Mosley, pulling out all the stops


When Max Mosley won his legal case against the News of the World following it's exposure of certain aspect of his personal life, the after effect on the British media was described as a "dark day for British freedom". Funny then, that the man who only a year ago was taking on the media head-on, is now attempting to use it in what many see as his fight for survival.

Given his previous form it might not be so strange that Mosley has chosen to run to the media in an effort to tell his side of the row that is threatening to destroy the sport, however, what is strange is that the Daily Mail, a newspaper which claims to represent middle England, upholds traditional family values, despises liberalism and who editor, Paul Dacre, was at the forefront last year, calling for the FIA President's head at the height of the sex orgy row, is prepared to give him a public platform, just one year later.

In an exclusive interview with the British tabloid, Mosley, referring to comments made by members of FOTA last Wednesday - and echoed around the world by sections of the media and countless hundreds of thousands of fans - accused the teams' alliance of "dancing on his grave", a soundbite worthy of a headline.

'They made the mistake of dancing on my grave before I was buried,' said the Englishman. 'It's no good the teams getting a PR agency to claim I am dead and buried when I am standing here as large as life. I am under pressure now from all over the world to stand for re-election.

"I don't actually want to," he continues. "I feel I am a little bit too old. When I started I was old enough to be the father of the younger Formula One drivers; now I am old enough to be the grandfather of some of those driving today. Although I don't feel old, I must seem very old to them. It definitely needs somebody new from that point of view. Generally, when you have done something for 16 years, as I have done, it's about time to stop. You get a little bit stale.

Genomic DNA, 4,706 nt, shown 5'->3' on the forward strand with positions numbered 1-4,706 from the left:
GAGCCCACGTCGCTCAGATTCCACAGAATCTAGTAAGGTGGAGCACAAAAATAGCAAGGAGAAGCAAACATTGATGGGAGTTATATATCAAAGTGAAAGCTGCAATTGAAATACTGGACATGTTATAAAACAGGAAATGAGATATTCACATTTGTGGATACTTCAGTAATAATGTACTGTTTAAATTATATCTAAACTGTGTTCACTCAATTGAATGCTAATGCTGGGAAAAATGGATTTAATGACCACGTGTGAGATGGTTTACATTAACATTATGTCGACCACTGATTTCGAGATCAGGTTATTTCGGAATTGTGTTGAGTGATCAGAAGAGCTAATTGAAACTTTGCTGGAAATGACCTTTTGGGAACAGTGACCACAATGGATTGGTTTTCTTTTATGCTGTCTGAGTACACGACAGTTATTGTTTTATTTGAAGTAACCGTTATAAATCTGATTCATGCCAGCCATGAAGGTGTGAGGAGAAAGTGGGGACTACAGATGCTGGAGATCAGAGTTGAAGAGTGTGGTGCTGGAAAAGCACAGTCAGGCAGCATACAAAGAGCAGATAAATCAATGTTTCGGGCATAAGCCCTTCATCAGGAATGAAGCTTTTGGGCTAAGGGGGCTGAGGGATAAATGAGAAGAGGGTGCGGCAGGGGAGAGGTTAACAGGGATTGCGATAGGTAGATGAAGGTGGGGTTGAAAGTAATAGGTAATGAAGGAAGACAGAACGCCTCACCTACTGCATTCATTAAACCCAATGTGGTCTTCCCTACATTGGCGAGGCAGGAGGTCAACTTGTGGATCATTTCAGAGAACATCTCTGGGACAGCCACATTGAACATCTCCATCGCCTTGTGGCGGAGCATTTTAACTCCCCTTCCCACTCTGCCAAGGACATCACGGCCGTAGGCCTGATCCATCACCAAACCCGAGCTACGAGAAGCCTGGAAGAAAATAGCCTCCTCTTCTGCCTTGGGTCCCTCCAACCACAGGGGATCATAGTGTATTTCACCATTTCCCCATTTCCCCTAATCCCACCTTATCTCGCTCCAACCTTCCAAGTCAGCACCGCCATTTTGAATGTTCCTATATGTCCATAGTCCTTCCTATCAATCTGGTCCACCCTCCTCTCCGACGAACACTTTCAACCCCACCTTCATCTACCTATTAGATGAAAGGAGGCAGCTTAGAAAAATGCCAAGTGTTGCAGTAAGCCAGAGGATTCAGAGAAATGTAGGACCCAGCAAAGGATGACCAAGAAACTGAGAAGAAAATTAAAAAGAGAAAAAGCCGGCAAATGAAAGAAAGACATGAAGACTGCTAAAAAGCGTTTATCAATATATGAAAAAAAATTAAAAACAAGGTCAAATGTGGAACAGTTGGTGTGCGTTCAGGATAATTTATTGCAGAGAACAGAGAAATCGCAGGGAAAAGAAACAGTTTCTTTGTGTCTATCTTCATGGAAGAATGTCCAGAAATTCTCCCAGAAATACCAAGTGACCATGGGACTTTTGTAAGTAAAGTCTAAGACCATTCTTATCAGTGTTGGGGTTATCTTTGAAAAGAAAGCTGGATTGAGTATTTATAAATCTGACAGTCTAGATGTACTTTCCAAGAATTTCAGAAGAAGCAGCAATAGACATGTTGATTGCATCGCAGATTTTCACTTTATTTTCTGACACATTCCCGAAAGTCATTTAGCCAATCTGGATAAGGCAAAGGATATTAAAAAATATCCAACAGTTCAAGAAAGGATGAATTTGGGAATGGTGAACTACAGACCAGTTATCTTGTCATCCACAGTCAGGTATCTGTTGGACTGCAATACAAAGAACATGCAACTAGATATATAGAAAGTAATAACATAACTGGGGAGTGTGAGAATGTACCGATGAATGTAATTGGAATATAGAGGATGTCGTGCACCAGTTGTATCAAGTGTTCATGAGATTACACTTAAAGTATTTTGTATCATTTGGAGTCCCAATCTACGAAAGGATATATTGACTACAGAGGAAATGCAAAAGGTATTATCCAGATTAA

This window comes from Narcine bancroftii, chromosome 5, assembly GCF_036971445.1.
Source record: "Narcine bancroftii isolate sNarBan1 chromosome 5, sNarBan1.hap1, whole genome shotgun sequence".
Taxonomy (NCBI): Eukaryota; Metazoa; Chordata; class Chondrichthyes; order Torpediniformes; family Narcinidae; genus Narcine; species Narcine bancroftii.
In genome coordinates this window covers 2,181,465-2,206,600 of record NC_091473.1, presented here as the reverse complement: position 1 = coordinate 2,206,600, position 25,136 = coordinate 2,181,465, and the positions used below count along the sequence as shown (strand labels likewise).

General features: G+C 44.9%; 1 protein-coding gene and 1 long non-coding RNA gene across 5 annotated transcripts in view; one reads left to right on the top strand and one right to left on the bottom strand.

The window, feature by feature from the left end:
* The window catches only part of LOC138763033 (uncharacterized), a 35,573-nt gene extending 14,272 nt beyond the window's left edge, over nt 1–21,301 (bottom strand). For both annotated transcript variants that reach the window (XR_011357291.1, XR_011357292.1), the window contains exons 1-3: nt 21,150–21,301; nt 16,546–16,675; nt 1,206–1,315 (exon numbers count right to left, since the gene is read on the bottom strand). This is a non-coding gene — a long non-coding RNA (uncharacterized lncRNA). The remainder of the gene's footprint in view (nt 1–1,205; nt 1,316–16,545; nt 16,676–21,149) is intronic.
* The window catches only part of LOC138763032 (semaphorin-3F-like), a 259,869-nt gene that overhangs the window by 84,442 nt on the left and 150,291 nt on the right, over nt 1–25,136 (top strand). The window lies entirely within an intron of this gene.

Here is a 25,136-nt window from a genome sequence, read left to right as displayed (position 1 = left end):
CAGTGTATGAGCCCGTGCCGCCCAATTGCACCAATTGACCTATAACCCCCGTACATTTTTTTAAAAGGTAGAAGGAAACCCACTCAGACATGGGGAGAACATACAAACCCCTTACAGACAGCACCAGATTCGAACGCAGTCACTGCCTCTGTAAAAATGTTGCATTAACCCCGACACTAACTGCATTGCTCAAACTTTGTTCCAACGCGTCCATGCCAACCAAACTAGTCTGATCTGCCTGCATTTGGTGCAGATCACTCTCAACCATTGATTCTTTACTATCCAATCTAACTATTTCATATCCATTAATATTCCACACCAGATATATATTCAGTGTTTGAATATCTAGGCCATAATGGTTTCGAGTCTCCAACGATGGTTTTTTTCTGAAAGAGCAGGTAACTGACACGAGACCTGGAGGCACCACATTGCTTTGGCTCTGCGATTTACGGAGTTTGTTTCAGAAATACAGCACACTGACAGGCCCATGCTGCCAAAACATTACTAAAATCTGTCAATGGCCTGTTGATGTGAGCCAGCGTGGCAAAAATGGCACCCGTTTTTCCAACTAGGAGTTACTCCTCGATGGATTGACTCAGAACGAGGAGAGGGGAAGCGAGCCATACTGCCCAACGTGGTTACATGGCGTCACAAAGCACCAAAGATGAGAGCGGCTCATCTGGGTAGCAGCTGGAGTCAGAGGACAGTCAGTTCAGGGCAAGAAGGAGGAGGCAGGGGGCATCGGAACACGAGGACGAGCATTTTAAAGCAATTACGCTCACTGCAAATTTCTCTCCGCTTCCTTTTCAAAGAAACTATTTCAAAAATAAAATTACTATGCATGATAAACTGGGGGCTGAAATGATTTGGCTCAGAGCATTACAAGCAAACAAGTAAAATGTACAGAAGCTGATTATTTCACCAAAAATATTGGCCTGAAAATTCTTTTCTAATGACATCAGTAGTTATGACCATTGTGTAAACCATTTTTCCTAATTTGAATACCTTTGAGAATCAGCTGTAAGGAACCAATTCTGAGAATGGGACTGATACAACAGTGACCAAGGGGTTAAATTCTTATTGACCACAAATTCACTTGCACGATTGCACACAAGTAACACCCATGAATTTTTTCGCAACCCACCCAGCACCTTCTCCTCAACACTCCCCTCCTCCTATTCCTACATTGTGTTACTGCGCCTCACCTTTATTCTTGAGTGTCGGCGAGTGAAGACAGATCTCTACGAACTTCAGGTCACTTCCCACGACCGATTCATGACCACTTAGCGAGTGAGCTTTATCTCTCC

"I do genuinely want to stop," he protests - just a little too much. "But if there is going to be a big conflict with the car industry, for example, with the FOTA teams, then I won't stop. I will do whatever I have to do. It's not in my nature to walk away from a fight."

Asked about the comment made over the British Grand Prix weekend, when he referred to certain team bosses as loonies, Mosley replied: "That was in the context of saying there are two wings to FOTA. "There are moderates from Brawn, McLaren, possibly Red Bull and BMW; then there are the extremists - Ferrari, Renault and Toyota. I could have called them ultras, but loonies sounded better and made us laugh."

While ignoring the fact that many, not least organizations and charities dealing with mental health issues, might find the use of the word "loony" as insulting and far from funny, Mosley takes great offence at Luca di Montezemolo's claim that he is a dictator.

"By going home to Italy and telling the Italian media that they had toppled the dictator, di Montezemolo has tried to make it sound like I sit here and just decide what's going to happen,' said Mosley. 'It's absolutely not true. I can't do anything unless the WMSC agree and there are 26 members, mostly presidents of important motor sport clubs from all over the world. All these rules that I am supposed to have dictated have been voted on by those people. To say that I run a dictatorship is nonsense.

"I could have had a quiet summer," he continues. "In private, I had made it clear I was not going to stand for re-election after 16 years as president of the FIA, having already been president of the sport's then governing body, FISA, for two years before that.